How to Write Persuasive Copy
Six Ways to Unlock the Power of Words
In most cases, copy is crafted to persuade its audience to perform some act: to buy, to click, to exit, to donate, to visit. But not all copy is created equal. Some can be more effective than others. Often, that difference is the result of whether the copy utilizes one or more of the proven techniques expertly outlined in The Science of Persuasion video (linked to below) by Robert Cialdini and Steve Martin.
We’ve described the six behaviors that will most consistently motivate your audience below. We employ the techniques every day with our clients—and if you want to write persuasive copy, you should too.
When you do something for them first, most people feel obligated to return the favor. People are more likely to say “yes” to those they feel they owe. Think of how often you reciprocate an invite. The same principle is at work there. It's also the same reason you'll find mints, meringues or some other small edible gifted to you at the end of a meal in many restaurants.
Do something for your customer first—a complimentary service, a discount, a fee removal—and they're likely to return the favor in their own way. In other words, you've motivated them to act.
Items that aren’t easy to get elsewhere are more attractive to consumers. You encounter this every time you shop online. Retailers tell you there are “only a few left” in your size or style. You’ll hear the same technique in restaurants when your waiter kindly informs you that there are only “two specials left.”
Regardless of the veracity of these statements, they tell you a couple of things immediately: 1. You’ve got great taste because this service or product is flying off the shelf (see: consensus); and 2. You better act fast because there are not many available.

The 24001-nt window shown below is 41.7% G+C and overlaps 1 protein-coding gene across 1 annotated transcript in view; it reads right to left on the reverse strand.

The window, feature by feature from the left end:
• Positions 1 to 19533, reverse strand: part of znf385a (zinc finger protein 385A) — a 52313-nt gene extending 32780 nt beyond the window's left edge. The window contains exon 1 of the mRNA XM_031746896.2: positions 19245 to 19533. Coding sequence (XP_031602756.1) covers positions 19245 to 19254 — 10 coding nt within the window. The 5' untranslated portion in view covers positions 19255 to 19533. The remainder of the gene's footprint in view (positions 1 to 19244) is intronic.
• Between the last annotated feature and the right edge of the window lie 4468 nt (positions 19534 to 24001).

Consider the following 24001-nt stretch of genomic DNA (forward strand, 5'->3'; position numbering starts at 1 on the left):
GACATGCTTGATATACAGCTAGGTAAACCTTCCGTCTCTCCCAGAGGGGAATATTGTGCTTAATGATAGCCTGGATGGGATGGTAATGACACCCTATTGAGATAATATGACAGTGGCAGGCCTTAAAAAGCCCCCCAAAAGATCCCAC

People naturally follow the lead of credible, knowledgeable experts. But it’s not enough to tell someone your brand is an authority—you need your audience to understand that you’re an authority before you ask them to act.
That can be accomplished with appearances (official uniforms, polished websites), accomplishments (degrees, awards), associations with other trusted figures, and through third-party proof.
People want to be consistent with their previous actions and behaviors. To deviate from them causes a schism in their self-image. For that reason, it will be easier to convince recent donors, subscribers, and purchasers to engage with your business than it will be to convince a new prospect to do the same.
It should also be mentioned that easier in this case means fewer resources. It's similar to the effort and cost differences between customer retention and customer acquisition—it can cost four to five times more to acquire new customers.
Getting people to like your brand can be tricky. But people tend to do favors for people they like, and they prefer to do business with companies they like. One way you can get people to like you is by focusing on similarities and offering compliments when appropriate, which can be as simple as suggesting your customer has great taste.
There is obviously a fine line here, so you don’t want to overdo it. Above all else, make sure you're being authentic in your praise or comments.
People look around at the behavior of others to determine what they should do. It’s a sensation not too different from peer pressure—influence from others can be powerful. We mentioned scarcity above, and it often goes hand in hand with this motivator (particularly if you’re selling a product).
That is, if a product is scarce, often it’s because others have bought it in great numbers. With a service, it’s a bit different, but our human desire for consensus remains.
View the Concepts in More Detail
The following video from Influence at Work on the six principles of persuasion explains the behaviors in more detail and is definitely worth a watch.